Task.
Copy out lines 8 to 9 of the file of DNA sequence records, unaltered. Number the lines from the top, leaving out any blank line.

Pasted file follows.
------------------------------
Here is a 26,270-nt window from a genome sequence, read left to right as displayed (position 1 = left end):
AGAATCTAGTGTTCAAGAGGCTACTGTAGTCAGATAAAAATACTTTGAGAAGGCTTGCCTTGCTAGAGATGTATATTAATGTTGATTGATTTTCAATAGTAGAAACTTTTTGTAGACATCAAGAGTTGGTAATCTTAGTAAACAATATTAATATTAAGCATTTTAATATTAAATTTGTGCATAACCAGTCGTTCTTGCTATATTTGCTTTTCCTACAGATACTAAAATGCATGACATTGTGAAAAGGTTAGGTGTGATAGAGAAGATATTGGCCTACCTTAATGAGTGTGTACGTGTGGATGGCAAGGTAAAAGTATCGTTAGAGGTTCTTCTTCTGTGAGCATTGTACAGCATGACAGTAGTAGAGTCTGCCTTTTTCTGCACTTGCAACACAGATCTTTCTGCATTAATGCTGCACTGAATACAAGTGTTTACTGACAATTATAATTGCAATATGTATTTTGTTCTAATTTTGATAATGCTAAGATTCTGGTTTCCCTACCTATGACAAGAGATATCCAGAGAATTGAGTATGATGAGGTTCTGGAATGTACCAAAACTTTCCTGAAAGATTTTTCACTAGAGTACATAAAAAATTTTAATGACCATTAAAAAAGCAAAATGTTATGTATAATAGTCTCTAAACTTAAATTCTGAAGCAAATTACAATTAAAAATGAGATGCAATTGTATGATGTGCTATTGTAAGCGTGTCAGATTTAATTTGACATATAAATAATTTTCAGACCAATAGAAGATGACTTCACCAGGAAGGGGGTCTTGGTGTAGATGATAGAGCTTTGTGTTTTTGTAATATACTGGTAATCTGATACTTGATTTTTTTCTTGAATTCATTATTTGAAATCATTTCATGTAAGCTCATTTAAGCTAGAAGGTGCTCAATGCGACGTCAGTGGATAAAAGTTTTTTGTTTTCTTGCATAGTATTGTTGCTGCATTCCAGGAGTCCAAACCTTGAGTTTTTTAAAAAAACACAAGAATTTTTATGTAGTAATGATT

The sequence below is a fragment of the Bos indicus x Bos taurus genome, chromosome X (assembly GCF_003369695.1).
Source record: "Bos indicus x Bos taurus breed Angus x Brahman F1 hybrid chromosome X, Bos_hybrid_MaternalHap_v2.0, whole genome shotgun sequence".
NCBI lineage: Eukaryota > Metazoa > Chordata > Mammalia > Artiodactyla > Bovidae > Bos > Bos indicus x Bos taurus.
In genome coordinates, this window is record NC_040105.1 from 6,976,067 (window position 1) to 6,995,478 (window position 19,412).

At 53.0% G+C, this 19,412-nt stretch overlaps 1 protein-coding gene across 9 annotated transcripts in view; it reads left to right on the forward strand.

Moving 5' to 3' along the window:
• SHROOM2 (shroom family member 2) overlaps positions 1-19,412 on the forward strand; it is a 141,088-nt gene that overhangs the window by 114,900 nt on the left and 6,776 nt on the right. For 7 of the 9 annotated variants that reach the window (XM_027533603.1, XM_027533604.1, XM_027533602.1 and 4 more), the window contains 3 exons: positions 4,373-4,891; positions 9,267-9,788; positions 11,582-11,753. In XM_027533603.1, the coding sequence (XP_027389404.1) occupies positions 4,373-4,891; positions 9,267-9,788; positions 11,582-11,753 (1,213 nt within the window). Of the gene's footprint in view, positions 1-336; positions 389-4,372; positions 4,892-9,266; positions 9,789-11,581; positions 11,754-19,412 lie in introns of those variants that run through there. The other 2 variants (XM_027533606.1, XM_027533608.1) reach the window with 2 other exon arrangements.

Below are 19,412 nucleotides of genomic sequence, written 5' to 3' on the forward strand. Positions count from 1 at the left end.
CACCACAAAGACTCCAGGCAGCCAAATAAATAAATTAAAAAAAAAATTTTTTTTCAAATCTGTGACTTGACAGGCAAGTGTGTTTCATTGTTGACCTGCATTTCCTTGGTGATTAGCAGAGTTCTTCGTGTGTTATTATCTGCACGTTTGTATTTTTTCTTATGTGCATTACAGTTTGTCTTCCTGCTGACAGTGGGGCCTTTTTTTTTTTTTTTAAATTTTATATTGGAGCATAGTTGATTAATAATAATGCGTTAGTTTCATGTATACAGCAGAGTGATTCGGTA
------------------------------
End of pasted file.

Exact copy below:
Moving 5' to 3' along the window:
• SHROOM2 (shroom family member 2) overlaps positions 1-19,412 on the forward strand; it is a 141,088-nt gene that overhangs the window by 114,900 nt on the left and 6,776 nt on the right. For 7 of the 9 annotated variants that reach the window (XM_027533603.1, XM_027533604.1, XM_027533602.1 and 4 more), the window contains 3 exons: positions 4,373-4,891; positions 9,267-9,788; positions 11,582-11,753. In XM_027533603.1, the coding sequence (XP_027389404.1) occupies positions 4,373-4,891; positions 9,267-9,788; positions 11,582-11,753 (1,213 nt within the window). Of the gene's footprint in view, positions 1-336; positions 389-4,372; positions 4,892-9,266; positions 9,789-11,581; positions 11,754-19,412 lie in introns of those variants that run through there. The other 2 variants (XM_027533606.1, XM_027533608.1) reach the window with 2 other exon arrangements.